1) How did this exercise help you build empathy with prospective users?
It allowed me to follow along their journey of traveling and to “walk in their shoes”. It gave me a look at situations that I have never experienced (e.g. overseas car rental, planning for my honeymoon), and allowed me to see the decision-making process associated with it.
Reading the entire thing and then picking out needs/motivations/frustrations/interests also allowed me to see the user as a person, with preferences and quirks.

 

2) How did the clustering of information help you to understand user needs?
The Affinity Diagram is such a useful way to analyze user data. It’s great to see the little picture, the specific details from each individual, as well as the big picture, the overarching root of their want/need/obstacle.
It also helps us to see laterally, to compare different interview subjects and see what commonalities were essential.

 

3) What was difficult or challenging with the technique? How would you do it better next time?
It was difficult thinking of the best Blue Post-It, i.e. the best category expressing user needs, while also having design relevance. Walking around the room, I remembered two groups that had really impressive Blue Post-Its that made a lot of sense and immediately put me in a frame of mind where I could see more clearly what the user wanted and needed.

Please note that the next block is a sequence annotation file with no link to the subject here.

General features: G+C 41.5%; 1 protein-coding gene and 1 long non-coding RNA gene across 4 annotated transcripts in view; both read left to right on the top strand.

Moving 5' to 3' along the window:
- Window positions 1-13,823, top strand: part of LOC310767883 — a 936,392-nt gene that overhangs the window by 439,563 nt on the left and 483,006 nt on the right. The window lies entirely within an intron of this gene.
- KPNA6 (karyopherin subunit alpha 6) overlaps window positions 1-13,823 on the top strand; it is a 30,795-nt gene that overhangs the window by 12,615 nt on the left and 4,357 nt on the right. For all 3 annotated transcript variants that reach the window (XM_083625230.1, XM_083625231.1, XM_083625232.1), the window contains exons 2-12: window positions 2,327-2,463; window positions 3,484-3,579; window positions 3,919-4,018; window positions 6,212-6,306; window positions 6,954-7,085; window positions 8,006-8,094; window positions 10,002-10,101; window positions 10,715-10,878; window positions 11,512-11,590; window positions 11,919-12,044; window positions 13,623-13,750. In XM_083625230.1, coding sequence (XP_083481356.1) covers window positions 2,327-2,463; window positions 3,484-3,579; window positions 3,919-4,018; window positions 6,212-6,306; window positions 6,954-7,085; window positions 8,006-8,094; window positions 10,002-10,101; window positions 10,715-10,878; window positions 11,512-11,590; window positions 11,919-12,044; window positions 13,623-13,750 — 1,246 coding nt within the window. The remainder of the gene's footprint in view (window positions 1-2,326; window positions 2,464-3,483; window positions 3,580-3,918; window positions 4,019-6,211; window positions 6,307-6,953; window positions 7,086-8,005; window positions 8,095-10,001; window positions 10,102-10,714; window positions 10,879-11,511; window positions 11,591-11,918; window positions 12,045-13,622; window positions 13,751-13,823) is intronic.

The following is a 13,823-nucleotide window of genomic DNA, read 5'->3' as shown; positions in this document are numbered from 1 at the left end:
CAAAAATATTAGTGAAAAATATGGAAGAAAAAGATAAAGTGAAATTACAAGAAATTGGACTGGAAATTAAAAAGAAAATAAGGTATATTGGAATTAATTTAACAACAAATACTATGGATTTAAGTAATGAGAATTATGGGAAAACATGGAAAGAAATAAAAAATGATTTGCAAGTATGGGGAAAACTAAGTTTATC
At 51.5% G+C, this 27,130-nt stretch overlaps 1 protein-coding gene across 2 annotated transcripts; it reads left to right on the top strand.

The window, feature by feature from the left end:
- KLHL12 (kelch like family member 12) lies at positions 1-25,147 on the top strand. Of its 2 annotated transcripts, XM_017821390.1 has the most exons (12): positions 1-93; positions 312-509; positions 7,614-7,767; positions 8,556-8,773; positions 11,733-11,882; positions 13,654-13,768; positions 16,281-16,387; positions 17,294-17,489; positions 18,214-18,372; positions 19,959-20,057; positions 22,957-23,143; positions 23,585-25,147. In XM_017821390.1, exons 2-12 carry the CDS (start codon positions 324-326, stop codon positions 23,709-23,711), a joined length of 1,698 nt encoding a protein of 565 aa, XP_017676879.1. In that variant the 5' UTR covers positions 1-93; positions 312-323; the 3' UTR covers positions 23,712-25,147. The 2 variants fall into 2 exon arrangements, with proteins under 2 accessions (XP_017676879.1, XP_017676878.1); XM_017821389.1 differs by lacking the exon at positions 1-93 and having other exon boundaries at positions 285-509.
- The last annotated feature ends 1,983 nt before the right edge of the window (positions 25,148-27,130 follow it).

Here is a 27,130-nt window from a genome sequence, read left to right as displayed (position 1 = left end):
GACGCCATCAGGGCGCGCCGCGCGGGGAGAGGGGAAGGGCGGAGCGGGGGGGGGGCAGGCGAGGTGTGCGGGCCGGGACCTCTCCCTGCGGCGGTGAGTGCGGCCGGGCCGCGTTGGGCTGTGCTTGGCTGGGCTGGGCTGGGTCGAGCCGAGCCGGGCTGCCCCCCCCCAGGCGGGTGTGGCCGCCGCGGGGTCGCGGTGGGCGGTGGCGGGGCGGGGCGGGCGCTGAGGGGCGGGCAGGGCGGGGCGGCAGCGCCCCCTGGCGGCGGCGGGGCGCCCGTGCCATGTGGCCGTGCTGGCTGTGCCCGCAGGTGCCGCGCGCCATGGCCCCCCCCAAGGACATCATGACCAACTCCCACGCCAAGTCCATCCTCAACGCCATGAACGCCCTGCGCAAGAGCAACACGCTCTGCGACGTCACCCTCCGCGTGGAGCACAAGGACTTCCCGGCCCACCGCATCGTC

It can also be tricky to have a free-flowing approach to the whole exercise. I think we can be very accustomed to fixing things in neat categories, i.e. have the tendency to want to start by showing everyone “here were the NEEDS, FRUSTRATIONS, INTERESTS, and MOTIVATIONS from my reading”.

To do it better next time, I would practice beforehand how to read an interview transcript and understand the essence of what the user was saying. I would also write more precisely, instead of writing stuff like “Being lost” (for the user’s frustration). Instead I would write: “It is stressful to lose my way, especially when I’m misdirected by Google Maps!”

 

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